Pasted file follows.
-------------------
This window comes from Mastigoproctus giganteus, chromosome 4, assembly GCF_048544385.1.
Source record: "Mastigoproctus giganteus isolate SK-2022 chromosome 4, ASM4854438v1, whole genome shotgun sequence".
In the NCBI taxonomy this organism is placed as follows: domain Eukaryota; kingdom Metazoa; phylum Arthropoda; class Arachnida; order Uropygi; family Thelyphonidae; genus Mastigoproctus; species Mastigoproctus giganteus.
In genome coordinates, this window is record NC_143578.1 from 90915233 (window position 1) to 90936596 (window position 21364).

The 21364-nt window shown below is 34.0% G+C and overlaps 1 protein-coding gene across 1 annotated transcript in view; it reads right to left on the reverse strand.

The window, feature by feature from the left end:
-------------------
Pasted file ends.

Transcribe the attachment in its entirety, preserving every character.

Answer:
This window comes from Mastigoproctus giganteus, chromosome 4, assembly GCF_048544385.1.
Source record: "Mastigoproctus giganteus isolate SK-2022 chromosome 4, ASM4854438v1, whole genome shotgun sequence".
In the NCBI taxonomy this organism is placed as follows: domain Eukaryota; kingdom Metazoa; phylum Arthropoda; class Arachnida; order Uropygi; family Thelyphonidae; genus Mastigoproctus; species Mastigoproctus giganteus.
In genome coordinates, this window is record NC_143578.1 from 90915233 (window position 1) to 90936596 (window position 21364).

The 21364-nt window shown below is 34.0% G+C and overlaps 1 protein-coding gene across 1 annotated transcript in view; it reads right to left on the reverse strand.

The window, feature by feature from the left end: